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This was an interview question. Given a known distribution, sample a value from it with replacement for many times. Two people A and B bet on the sample with their own guesses, and the one closer to the actual sample value wins. What's your betting strategy?

The interviewer claimed the median value is better than mean. I didn't get it. Can someone explain? Thanks.

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    $\begingroup$ Try a simple example, such as a Bernoulli$(p)$ distribution. When $p\ne 1/2$ the median and mean differ, but it is easy to see which strategy is better and why. $\endgroup$
    – whuber
    May 22 at 12:32

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The median minimizes expected absolute distance between observations sampled from the distribution and a single value. That is:

$$ \underset{m}{\text{min}}\text{ }\mathbb E\left[ \left\vert X - m\right\vert \right] = \text{median} $$

This is in contrast to the mean, which minimizes expected squared distance.

$$ \underset{m}{\text{min}}\text{ }\mathbb E\left[ \left( X - m\right)^2 \right] = \text{mean} $$

I think this is what the interviewer wanted to test if you knew.

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  • $\begingroup$ This is the formal derivation I was looking for. Thank you! $\endgroup$
    – jesse
    May 23 at 20:49
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The mean is affected by outliers in the distribution, so does not inform us about the mid-point of the distribution. The median is not affected by outliers.

Consider three example distributions and see how the presence of one outlier affects the mean but not the median:

Example Distribution Median Mean
1 [1, 2, 3, 4, 5] 3 3
2 [1, 2, 3, 4, 10] 3 4
3 [1, 2, 3, 4, 20] 3 6

So relating these examples back to your interview question: assume A picks the median, so 50% of the time the sample will be less than A's guess and 50% of the time greater. Therefore, if B picks a different value from A, A's guess must be closer to the sample value at least 50% of the time.

Now assume B picks the mean. In the first case, they pick the same number, so the outcome is a draw. In the second case, A wins 60% of the time, B wins 20% of the time and it's a draw 20% of the time. In the third case, A wins 80% of the time and B wins 20% of the time.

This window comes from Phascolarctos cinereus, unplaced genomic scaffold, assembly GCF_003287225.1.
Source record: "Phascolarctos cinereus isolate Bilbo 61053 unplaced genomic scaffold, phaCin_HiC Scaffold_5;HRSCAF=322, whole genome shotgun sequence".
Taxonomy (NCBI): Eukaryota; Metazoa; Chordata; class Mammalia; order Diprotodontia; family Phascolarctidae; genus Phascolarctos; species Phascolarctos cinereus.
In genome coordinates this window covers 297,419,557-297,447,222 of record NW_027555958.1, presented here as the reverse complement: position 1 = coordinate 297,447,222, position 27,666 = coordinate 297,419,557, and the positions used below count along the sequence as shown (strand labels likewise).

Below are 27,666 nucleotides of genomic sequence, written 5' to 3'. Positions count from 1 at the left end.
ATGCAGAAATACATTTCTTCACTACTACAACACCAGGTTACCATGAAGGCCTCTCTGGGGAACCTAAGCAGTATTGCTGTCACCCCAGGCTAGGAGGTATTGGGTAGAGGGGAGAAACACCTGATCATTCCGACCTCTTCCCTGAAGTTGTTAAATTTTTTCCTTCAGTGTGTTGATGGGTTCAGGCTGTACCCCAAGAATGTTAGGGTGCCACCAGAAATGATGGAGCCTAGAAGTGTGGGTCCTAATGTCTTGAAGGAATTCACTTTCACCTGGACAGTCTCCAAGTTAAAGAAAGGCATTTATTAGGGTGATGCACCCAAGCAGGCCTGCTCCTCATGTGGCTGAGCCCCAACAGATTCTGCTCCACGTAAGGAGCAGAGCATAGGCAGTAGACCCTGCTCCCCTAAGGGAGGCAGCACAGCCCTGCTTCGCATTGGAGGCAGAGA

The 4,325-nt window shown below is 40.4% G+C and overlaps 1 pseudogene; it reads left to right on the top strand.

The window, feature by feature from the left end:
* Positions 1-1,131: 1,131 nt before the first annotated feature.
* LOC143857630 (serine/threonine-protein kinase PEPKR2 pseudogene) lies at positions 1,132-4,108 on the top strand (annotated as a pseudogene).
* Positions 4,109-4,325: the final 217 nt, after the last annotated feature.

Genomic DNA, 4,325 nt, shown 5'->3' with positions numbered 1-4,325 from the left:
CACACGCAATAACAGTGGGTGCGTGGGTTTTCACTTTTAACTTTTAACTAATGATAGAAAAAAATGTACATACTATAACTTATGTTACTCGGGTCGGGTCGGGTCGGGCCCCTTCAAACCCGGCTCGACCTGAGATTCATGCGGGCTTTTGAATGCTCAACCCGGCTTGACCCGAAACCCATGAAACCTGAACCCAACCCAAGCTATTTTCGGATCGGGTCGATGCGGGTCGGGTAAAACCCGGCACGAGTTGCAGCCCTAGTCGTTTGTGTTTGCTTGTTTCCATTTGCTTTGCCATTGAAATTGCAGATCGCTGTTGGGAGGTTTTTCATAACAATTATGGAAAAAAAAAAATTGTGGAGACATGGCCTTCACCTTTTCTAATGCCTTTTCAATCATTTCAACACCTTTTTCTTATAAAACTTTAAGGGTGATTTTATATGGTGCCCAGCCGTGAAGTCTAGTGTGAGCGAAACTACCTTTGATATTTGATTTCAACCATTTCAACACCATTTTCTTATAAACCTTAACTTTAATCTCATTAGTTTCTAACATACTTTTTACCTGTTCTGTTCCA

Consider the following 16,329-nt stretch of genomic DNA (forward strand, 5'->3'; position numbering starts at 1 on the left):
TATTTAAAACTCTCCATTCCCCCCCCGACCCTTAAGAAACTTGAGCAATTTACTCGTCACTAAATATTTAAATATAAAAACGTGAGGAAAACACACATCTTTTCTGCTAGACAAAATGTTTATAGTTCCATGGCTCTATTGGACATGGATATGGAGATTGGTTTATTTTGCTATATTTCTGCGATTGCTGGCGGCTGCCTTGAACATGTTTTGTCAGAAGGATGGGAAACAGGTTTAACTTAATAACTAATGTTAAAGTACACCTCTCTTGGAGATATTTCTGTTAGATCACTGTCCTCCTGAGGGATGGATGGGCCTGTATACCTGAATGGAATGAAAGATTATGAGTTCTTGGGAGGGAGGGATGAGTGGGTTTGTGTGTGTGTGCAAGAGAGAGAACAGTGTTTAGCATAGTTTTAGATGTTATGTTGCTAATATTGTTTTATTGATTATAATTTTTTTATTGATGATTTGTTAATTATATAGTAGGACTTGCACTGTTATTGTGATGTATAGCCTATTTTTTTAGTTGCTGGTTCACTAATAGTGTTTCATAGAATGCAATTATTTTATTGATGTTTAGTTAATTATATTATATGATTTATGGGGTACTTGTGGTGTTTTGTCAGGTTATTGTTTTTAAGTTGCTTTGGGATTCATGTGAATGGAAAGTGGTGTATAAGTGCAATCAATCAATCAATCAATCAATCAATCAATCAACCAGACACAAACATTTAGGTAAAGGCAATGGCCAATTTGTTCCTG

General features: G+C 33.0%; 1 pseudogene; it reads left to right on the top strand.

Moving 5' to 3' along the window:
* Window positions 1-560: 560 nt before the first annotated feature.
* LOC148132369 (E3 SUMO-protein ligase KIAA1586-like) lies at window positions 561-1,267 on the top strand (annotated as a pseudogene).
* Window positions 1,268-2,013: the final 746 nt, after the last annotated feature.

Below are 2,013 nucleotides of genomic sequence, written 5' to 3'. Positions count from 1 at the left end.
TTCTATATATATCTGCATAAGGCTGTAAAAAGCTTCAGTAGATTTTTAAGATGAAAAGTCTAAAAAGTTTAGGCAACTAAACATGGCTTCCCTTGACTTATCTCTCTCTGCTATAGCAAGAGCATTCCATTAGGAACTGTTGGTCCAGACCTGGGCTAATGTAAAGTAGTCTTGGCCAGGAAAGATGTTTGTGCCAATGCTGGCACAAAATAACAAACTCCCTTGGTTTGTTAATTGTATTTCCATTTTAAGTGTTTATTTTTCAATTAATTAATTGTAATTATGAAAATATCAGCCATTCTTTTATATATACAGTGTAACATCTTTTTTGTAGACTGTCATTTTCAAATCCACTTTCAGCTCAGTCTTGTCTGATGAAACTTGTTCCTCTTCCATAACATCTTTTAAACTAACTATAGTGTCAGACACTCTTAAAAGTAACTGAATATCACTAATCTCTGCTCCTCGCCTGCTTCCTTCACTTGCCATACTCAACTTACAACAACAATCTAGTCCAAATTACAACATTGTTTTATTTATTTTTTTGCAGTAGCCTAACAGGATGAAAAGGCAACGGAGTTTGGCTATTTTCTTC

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  • $\begingroup$ Re "Therefore, if B picks a different value from A, A's guess must be closer to the sample value at least 50% of the time:" why does this follow? It's not an obvious consequence of the definition of the median, which you haven't quite correctly characterized: it is not always the case that 50% of the time the sample will be less than the median. What you can say is that at least 50% of the time the value will be no greater than the median. $\endgroup$
    – whuber
    May 22 at 12:29
  • $\begingroup$ It makes sense that "50% of the time the sample will be less than A's guess and 50% of the time greater.", while I don't understand why "A's guess must be closer to the sample value at least 50% of the time." How did you derive that? $\endgroup$
    – jesse
    May 23 at 16:28
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    $\begingroup$ @jesse If B picks above A's guess, A is closer to all under-median samples, which are 50% of all possible samples. If B picks below A's guess, A is closer to all over-median samples, which also comprise 50% of all possible samples. No matter what side of A is picked by B, A is closer to at least half of all possible samples, so should be expected to win at least half the time (assuming B doesn't also pick the median). $\endgroup$ May 23 at 16:57
  • $\begingroup$ @NuclearHoagie Very clear explanation, Thank you! $\endgroup$
    – jesse
    May 23 at 20:49

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